33. “Confidante” by Paul McCartney

34. “Fall on Me” by R.E.M.

35. “Heaven and Hell” by William Onyeabor

36. “Love Theme from Spartacus” by Yusef Lateef

37. “Everybody’s Talkin'” by Harry Nilsson

38. “Water Boy” by Don Shirley

39. “Genesis Hall” by Fairport Convention

40. “I Believe You” by The Monkees

Michael Stipe and Rain Phoenix nab most played kudos for 2019. Click the image to hear their glorious duet.


Best Albums of 2019

With the holidays and a heavy travel schedule sneaking up on me in the month ahead, I deem it time for my 2019 Albums of the Year Report. This edition marks the 28th consecutive year that I’ve publicly published such an annual report in either traditional print or digital formats, so it’s a venerable personal tradition for me at this point. I usually post it in late November or early December, figuring that I need to live with an album for a month, at least, before I declare it among the best things I heard over the course of a year. I typically do an update or supplement in January or so if I feel like I need to add anything truly notable that slips in after that.

To provide some perspective on the choices I’ve made over the years, here is the complete reckoning of my published Albums of the Year from 1992 to 2018. (I had yearly favorites before then, obviously, I just didn’t hang them out for others to look at). I don’t quite know what I was thinking in some years, retrospectively, but I made my choices in public and I stick with them as a point of principle:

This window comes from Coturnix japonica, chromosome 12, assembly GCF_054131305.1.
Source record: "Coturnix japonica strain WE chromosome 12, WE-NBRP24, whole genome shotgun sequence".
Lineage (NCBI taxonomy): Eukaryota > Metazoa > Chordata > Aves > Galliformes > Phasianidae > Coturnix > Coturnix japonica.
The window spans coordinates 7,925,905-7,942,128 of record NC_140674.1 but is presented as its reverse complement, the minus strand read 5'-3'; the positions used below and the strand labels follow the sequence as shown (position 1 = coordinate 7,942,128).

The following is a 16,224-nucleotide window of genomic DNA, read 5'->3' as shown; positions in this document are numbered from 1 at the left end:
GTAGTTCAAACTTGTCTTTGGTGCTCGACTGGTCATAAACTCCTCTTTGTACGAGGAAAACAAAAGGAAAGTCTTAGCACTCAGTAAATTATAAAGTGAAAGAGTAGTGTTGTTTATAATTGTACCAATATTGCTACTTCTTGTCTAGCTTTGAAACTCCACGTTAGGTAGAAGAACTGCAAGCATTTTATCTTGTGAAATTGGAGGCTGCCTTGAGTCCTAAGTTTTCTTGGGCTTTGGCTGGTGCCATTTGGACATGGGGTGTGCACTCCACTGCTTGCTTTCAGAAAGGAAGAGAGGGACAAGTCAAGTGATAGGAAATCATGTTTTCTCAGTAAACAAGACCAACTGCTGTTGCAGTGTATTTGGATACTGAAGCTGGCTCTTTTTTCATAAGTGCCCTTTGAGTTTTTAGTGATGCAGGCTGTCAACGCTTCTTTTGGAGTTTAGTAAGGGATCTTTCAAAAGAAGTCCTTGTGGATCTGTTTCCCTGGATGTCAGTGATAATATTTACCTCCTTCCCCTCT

• 1992: Nick Cave and the Bad Seeds, Henry’s Dream
  • 1993: Liz Phair, Exile in Guyville
  • 1994: Ween, Chocolate and Cheese
  • 1995: Björk, Post
  • 1996: R.E.M., New Adventures in Hi-Fi
  • 1997: Geraldine Fibbers, Butch
  • 1998: Jarboe, Anhedoniac
  • 1999: Static-X, Wisconsin Death Trip
  • 2000: Warren Zevon, Life’ll Kill Ya
  • 2001: Björk, Vespertine
  • 2002: The Residents, Demons Dance Alone
  • 2003: Wire, Send
  • 2004: The Fall, The Real New Fall LP (Formerly “Country on the Click”)
  • 2005: Mindless Self Indulgence, You’ll Rebel to Anything
  • 2006: Gnarls Barkley, Elsewhere
  • 2007: Max Eider, III: Back in the Bedroom
  • 2008: Frightened Rabbit, The Midnight Organ Fight
  • 2009: Mos Def, The Ecstatic
  • 2010: Snog, Last Of The Great Romantics
  • 2011: Planningtorock, W
  • 2012: Goat, World Music
  • 2013: David Bowie, The Next Day